Changing the game for Girls

by | Nov 27, 2017 | Current Affairs | 0 comments


Growing up I was very self-conscious like any young girl, of my growing body. Being brought up Muslim I was indoctrinated to never let anyone see a speck of skin, Heck, I feared seeing myself, you are never alone, the devil is everywhere.

As I was reading Women In Sport 2017 report entitled ‘Changing the Game for Girl’s’ I resonated with many of the findings. ‘Girl’s do not like their bodies on show in PE’, from a young age I knew I was different, no one was my type of brown; the ugly type I thought.

To this day a moment in year one has always stuck with me, I had an electric blue crop top and shorts combo for PE that my mama had brought me, which I LOVED, I felt like a professional gymnast. Although, I’m still puzzled as to why she brought it, I put it down to her naivety, married at 15 and never been to school, she was in a western world and I was her baby, but she was one too, still learning.

Anyway, my dad was away abroad for his father’s funeral, so an uncle stayed over, and he came to the school for a meeting one lunchtime. I spotted him in the hallway as I was headed back to the changing rooms so I HI-5 him in excitement. However, it quickly became a walk of shame as I remembered what I was wearing. He never spoke, acknowledged or even cared I don’t think, but to me I was burning with guilt in the darkest pits of my stomach. I felt like a public embarrassment to my family and everything I was supposed to represent. Piety, chastity and Innocence. A girl of that age should be more carefree, but I always felt the worlds weight on my shoulders. An unspoken accountability.

Getting older I believed that skinny is healthy, and fat is not, the real keyword all girls need to be taught, is to be fit. Sadly, young girls and even adults are striving to be thin using shortcuts that are inevitably damaging. We need to teach women to be proud of the hard work they put into themselves, not cheated yourself into, where’s the dignity and beauty in that?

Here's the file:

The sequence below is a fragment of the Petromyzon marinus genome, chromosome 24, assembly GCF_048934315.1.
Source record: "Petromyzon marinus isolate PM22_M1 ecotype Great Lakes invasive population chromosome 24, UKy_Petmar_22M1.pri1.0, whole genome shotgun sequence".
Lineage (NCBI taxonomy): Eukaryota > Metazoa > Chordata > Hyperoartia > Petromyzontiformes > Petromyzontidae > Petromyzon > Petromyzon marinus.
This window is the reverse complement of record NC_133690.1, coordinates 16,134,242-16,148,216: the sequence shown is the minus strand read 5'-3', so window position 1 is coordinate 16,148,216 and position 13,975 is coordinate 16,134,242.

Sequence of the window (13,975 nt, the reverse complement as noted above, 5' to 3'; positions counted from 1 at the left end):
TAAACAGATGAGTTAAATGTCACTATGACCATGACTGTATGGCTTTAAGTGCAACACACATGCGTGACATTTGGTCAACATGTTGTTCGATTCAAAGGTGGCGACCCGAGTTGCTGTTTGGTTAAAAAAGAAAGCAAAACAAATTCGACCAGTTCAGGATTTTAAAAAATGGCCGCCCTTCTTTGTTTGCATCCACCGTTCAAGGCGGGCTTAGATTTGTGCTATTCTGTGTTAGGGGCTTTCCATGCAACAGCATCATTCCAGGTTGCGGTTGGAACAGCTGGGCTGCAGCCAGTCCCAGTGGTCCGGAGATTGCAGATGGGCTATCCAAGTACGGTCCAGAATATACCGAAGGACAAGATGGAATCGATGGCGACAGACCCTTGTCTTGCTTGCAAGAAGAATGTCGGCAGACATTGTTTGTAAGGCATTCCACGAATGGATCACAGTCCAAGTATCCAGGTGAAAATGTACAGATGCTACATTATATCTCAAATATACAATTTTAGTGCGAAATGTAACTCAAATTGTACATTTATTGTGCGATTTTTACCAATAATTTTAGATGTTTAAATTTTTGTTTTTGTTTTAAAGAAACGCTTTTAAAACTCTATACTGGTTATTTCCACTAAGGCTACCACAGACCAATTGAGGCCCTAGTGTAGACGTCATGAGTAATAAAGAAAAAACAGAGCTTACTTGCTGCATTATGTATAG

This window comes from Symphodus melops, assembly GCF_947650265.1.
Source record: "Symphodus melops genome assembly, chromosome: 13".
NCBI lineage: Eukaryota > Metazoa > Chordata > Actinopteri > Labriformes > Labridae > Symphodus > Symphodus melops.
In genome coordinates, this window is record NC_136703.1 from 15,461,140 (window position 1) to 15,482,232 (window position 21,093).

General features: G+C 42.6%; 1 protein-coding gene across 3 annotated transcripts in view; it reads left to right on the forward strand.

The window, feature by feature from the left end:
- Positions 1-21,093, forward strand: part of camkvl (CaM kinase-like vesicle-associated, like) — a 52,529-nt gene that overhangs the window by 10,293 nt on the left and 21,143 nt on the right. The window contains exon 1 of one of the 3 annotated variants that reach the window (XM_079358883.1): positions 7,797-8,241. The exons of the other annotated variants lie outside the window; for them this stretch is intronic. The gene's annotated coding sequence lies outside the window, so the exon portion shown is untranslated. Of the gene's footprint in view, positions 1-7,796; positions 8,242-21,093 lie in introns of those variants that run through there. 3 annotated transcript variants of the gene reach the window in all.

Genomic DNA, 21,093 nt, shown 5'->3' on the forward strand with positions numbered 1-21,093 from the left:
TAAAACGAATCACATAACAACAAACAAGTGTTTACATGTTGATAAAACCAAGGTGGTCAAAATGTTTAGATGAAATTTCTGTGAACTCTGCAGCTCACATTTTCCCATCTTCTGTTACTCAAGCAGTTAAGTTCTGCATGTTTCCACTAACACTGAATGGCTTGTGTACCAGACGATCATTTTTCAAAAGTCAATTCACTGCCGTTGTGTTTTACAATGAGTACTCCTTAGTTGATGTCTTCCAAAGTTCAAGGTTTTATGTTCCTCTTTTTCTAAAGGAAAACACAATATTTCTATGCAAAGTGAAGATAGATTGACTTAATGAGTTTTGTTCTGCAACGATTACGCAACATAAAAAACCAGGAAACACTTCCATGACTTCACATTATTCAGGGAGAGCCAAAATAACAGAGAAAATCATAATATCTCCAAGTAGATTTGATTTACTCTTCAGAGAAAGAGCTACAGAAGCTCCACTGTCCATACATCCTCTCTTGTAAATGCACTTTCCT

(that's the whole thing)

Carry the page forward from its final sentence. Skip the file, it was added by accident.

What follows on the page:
Changing in front of peers for many sparks insecurities about our differences, but we should be celebrating them not afraid of them.

The report also describes that girls don’t like the activities offered in PE, but I remember more so not wanting to participate because I did not want to be the only girl too. It was cooler to sit around and do nothing, so I chose to be a sheep because no one wants to be left out. It’s an utter shame the teachers at my school didn’t care, I guess it was less work for them and I think we can all relate too teachers focusing on the better students, which just breeds more intimidation. Toxic.

The importance of physical education needs to be better defined; going to the gym is not the only way to get fit, and other methods related to being outside are alien to younger girls who would prefer to watch a video on the internet about exercise than actually partake in it.

Also, to listen to issues that girls have and align those goals for a healthier future, some girls mentioned they would prefer all girls’ activities which would be more attractive to them. A brilliant idea for the self-conscious, the hormonal and a safe space to have fun, get fit and for girl power.

The world is also steadily declining in girl’s supporting one another, instead choosing to be in fierce competition in over whose has the best selfie. Put those energies into competing productively against a sport or for grades which can teach you a whole lot more about your strengths and weaknesses than narcissism can.

Physical education is perceived as being an unimportant subject for girls to be good at or pursue. As a child I remember being insanely jealous of my brothers joining a cricket league, getting all the gear and having a sense of purpose, which made me feel very unimportant and that I wasn’t capable of bringing value to the world, even through recreation.

So support needs to start at home, educating parents about the importance of developing life skills including self confidence and working in a team.

By Mohbeen Mushtaq.


Check out these links to find out more on how to get girls more involved in sport and PE.


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